News & Events

Text Size - + print article

How OFBF members are working to change a law affecting road access

Published Feb. 27, 2014 | Discuss this article on Facebook
This article has 0 comments

by Callie Wells

Farm machinery has not been allowed to use a portion of U.S. Route 20, or the Norwalk Bypass, in Huron County for many years. Recently, several farmers including two Huron County Farm Bureau members, John Brooks and Bill Ommert, submitted testimony on House Bill 249, which seeks to resolve the longstanding issue that has impacted farmers in that area.

The problem

According to Brooks, it all started in 1967 when ODOT planned to fix a heavy traffic problem in Norwalk with a super bypass. During the first phase of the bypass, farm machinery was not allowed on the bypass. However, money dried up for the project and the second phase was dropped, but the rule preventing farm machinery from using the road remained.

“Farmers need to travel from one side of town to the other, with only two ways of getting it done: go through downtown Norwalk or take South Norwalk Road. Both options are unsafe for the farmer and the general public,” Brooks said. “Downtown is very congested, narrow, and has great exposure to any kind of chemical spill, especially anhydrous ammonia, and South Norwalk Road being very narrow, curvy, populated and having very poor visibility.”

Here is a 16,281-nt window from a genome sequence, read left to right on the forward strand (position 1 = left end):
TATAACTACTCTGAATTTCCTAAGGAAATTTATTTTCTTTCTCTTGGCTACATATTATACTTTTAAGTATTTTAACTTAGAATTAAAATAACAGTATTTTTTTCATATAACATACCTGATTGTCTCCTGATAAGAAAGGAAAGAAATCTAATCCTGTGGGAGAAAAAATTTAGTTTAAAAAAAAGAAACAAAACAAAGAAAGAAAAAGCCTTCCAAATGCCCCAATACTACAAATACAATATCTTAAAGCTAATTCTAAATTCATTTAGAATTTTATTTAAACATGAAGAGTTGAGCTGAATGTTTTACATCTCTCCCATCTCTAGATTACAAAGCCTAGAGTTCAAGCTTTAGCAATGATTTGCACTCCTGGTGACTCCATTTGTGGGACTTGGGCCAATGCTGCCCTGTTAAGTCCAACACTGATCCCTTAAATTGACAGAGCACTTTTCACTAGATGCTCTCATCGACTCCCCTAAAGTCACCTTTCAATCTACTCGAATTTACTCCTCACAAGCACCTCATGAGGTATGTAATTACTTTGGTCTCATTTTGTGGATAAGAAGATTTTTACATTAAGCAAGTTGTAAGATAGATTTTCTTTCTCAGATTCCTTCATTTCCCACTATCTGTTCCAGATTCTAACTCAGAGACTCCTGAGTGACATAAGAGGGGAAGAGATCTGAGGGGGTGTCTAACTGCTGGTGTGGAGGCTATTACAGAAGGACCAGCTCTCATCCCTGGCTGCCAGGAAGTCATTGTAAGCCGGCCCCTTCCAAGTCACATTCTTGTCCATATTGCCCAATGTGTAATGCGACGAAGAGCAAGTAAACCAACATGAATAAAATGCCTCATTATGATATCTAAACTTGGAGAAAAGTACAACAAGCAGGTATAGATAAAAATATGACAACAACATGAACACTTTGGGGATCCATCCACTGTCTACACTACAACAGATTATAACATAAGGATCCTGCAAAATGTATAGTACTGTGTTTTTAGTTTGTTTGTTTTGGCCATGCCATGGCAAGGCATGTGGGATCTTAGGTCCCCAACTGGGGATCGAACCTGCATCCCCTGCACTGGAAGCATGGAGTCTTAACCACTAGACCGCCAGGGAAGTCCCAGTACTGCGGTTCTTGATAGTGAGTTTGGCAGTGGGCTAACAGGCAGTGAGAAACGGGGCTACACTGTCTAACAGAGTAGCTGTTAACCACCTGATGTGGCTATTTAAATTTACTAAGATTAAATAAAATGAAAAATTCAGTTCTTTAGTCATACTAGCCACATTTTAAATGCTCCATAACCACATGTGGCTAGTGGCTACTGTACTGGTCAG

Ommert, retired director of emergency management for Huron County, also expressed his concern with the dangers of transporting hazardous materials through downtown Norwalk when there is a safer route.

“Columbus has a designated Hazmat route. Why can Columbus have this safety and Norwalk can’t?” he said.

Grassroots effort

Brooks, a past Huron County Farm Bureau president and current board member as well as incoming Huron County Chamber of Commerce president, said that efforts to open up Route 20 to farm machinery started 16 years ago with several unsuccessful efforts.

“This problem was presented to our local Huron County Farm Bureau where we voted and put into policy to help try and fix the problem,” Brooks said.

The county Farm Bureau’s advocacy efforts recently convinced Ohio transportation officials to visit Huron County in an effort to find a solution. While those discussions didn’t result in a permanent solution, they did lead to the introduction of legislation that will.

HB 249, sponsored by Rep. Terry Boose, would grant farm machinery access to Route 20 without the need for a permit, allowing farmers to travel around Norwalk in a safer manner. The bill has received three hearings in the House Transportation, Public Safety and Homeland Security Committee and could be voted on soon.

According to Brandon Kern, Ohio Farm Bureau director of state policy, the hearings have provided the opportunity for Ohio Farm Bureau to help draw state-level attention to this local transportation issue.

“This has been a great opportunity for Farm Bureau to support our county Farm Bureau leaders in their efforts to solve a problem that impacts the community,” said Kern who also testified in favor of HB 249 with Huron County Farm Bureau members.

Callie Wells is a communications specialist for Ohio Farm Bureau Federation.



Text Size - + print article
comments powered by Disqus